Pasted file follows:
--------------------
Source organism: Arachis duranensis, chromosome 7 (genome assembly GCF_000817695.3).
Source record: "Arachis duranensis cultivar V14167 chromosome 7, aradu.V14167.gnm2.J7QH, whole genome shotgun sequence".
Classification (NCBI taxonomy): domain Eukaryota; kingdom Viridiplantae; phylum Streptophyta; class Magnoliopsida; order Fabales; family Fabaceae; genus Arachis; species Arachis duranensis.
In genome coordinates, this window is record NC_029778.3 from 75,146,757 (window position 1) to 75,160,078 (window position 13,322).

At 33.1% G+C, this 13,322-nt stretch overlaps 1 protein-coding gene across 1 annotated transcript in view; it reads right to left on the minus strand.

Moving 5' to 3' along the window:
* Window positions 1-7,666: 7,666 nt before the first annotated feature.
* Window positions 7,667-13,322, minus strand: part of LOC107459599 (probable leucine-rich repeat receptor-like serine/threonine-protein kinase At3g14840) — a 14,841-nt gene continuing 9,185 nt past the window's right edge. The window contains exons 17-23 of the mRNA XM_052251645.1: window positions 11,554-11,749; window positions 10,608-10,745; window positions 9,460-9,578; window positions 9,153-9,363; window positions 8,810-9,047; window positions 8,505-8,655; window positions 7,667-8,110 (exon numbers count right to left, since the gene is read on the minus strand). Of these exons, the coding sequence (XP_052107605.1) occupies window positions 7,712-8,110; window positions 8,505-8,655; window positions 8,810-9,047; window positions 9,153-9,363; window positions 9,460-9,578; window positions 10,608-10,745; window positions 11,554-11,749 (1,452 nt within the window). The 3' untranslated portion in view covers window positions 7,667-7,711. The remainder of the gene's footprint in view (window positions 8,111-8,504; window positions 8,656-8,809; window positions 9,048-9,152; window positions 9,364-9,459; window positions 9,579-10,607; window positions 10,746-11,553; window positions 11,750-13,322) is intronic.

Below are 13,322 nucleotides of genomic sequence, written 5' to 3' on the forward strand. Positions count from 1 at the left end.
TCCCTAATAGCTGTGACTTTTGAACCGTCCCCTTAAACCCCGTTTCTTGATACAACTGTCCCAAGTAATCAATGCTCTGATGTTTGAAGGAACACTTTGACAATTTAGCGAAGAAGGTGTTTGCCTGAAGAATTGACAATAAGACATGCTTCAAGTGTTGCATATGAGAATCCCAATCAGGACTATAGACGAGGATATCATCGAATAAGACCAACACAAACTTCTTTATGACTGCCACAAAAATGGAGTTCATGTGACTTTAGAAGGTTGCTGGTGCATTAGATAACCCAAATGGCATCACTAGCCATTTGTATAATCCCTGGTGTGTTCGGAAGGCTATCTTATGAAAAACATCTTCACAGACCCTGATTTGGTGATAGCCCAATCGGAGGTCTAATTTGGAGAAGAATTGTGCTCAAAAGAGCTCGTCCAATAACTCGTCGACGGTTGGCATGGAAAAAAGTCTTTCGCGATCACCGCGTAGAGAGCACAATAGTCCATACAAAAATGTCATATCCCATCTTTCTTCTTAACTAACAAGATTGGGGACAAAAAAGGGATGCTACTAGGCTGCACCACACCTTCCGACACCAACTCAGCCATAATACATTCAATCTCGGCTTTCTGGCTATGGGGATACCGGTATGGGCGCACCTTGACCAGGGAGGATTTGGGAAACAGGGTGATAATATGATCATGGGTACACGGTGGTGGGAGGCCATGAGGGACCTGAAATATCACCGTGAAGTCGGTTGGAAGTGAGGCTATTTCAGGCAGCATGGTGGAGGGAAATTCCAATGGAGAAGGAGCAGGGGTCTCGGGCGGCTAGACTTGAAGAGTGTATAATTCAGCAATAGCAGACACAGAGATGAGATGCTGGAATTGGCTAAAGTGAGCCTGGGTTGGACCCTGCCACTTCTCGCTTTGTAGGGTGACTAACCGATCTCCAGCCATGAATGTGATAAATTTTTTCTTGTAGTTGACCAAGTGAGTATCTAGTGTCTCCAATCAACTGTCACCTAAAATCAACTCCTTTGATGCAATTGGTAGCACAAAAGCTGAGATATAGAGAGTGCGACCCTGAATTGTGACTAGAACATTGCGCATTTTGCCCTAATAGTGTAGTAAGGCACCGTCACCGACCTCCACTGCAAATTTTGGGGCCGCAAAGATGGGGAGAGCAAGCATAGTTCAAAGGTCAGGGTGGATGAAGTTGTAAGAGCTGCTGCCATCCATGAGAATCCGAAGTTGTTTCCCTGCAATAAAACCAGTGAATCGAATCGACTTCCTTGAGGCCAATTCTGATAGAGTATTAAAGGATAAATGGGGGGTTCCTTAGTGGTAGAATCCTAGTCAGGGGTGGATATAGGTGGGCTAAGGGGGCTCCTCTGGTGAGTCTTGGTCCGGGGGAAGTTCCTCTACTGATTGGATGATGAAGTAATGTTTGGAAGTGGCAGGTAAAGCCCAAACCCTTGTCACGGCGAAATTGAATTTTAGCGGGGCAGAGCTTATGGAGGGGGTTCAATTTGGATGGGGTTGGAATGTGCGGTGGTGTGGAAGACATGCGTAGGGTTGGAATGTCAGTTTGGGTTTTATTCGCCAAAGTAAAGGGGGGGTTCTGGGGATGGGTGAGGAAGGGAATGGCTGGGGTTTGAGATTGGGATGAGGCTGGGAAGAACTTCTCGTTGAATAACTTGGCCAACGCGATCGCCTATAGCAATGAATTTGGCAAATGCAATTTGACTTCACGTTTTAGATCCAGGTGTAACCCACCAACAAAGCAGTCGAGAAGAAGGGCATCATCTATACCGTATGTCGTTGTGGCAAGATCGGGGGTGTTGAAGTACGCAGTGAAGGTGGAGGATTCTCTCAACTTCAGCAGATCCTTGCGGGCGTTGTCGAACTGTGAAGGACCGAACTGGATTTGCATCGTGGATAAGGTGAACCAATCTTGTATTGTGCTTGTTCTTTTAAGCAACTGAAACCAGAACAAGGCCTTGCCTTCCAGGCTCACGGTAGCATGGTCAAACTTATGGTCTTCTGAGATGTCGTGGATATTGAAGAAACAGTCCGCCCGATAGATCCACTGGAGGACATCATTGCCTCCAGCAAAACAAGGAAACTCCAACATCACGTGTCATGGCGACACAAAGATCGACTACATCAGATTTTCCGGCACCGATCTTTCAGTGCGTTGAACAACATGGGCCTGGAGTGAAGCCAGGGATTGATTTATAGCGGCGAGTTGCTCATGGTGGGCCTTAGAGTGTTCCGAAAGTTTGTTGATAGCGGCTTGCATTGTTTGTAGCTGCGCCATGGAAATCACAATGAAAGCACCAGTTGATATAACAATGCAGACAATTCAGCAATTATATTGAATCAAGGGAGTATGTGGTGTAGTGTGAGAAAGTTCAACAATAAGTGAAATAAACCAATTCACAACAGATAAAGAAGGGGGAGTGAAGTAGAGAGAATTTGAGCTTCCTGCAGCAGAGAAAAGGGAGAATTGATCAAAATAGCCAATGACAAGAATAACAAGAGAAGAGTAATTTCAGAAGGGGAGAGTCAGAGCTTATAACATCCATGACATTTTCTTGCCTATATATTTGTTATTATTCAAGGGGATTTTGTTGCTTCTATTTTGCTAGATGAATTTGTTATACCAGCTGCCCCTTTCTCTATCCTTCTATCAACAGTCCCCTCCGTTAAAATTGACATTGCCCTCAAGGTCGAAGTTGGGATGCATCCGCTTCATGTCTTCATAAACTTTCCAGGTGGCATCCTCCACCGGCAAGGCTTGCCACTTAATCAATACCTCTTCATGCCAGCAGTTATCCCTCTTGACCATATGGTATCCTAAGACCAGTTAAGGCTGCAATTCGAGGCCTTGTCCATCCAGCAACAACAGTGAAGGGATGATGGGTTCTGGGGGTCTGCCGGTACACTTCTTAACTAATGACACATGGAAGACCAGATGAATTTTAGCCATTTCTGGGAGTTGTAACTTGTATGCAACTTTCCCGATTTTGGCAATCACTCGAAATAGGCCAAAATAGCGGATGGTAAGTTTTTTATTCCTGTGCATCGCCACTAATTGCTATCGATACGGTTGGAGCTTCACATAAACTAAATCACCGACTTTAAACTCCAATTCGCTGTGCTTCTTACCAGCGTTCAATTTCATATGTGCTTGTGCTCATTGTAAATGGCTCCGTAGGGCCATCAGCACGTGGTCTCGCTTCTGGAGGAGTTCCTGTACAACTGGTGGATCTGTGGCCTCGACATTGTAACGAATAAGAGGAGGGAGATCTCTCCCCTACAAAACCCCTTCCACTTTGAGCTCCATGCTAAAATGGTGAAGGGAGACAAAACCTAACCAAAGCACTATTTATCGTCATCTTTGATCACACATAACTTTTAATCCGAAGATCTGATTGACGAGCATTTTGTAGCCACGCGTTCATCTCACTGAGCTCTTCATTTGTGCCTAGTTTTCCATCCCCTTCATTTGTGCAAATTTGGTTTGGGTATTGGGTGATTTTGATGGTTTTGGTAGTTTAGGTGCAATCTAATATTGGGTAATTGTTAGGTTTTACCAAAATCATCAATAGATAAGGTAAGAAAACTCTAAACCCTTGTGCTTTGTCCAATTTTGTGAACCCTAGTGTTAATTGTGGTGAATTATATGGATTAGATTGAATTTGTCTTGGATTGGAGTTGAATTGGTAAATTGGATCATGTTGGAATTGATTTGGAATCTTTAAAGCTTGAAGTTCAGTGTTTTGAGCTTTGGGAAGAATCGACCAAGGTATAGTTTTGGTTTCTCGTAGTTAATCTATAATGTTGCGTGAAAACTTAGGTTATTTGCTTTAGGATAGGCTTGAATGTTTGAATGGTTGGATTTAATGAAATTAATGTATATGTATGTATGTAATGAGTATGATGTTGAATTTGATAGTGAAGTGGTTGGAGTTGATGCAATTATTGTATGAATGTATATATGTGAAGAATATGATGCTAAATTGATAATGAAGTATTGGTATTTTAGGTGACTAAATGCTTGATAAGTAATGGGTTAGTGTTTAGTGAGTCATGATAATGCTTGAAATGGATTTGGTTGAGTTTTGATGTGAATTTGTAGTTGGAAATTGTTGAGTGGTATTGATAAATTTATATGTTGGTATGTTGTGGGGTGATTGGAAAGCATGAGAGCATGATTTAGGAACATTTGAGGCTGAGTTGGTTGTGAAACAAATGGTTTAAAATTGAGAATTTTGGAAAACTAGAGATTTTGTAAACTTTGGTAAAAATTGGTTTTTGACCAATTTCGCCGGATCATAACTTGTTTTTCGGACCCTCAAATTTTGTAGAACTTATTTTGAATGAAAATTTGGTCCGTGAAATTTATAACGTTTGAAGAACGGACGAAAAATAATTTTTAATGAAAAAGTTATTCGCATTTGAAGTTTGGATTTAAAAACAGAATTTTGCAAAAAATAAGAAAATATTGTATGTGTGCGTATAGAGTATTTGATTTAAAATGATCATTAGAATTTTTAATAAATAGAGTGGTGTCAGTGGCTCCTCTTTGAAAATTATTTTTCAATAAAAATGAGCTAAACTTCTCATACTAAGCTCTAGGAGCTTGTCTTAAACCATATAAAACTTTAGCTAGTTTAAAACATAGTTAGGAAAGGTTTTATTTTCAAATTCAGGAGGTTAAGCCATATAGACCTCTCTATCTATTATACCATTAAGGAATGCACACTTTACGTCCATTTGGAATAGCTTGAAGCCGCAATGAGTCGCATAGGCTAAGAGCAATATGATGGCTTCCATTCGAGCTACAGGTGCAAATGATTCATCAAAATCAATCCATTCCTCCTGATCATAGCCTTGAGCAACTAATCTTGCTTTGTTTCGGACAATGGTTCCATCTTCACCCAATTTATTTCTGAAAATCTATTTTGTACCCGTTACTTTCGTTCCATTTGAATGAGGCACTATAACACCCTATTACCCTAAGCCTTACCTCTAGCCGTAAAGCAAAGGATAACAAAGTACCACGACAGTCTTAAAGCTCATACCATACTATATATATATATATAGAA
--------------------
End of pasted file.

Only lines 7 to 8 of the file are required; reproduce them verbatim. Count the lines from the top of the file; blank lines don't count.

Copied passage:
* Window positions 1-7,666: 7,666 nt before the first annotated feature.
* Window positions 7,667-13,322, minus strand: part of LOC107459599 (probable leucine-rich repeat receptor-like serine/threonine-protein kinase At3g14840) — a 14,841-nt gene continuing 9,185 nt past the window's right edge. The window contains exons 17-23 of the mRNA XM_052251645.1: window positions 11,554-11,749; window positions 10,608-10,745; window positions 9,460-9,578; window positions 9,153-9,363; window positions 8,810-9,047; window positions 8,505-8,655; window positions 7,667-8,110 (exon numbers count right to left, since the gene is read on the minus strand). Of these exons, the coding sequence (XP_052107605.1) occupies window positions 7,712-8,110; window positions 8,505-8,655; window positions 8,810-9,047; window positions 9,153-9,363; window positions 9,460-9,578; window positions 10,608-10,745; window positions 11,554-11,749 (1,452 nt within the window). The 3' untranslated portion in view covers window positions 7,667-7,711. The remainder of the gene's footprint in view (window positions 8,111-8,504; window positions 8,656-8,809; window positions 9,048-9,152; window positions 9,364-9,459; window positions 9,579-10,607; window positions 10,746-11,553; window positions 11,750-13,322) is intronic.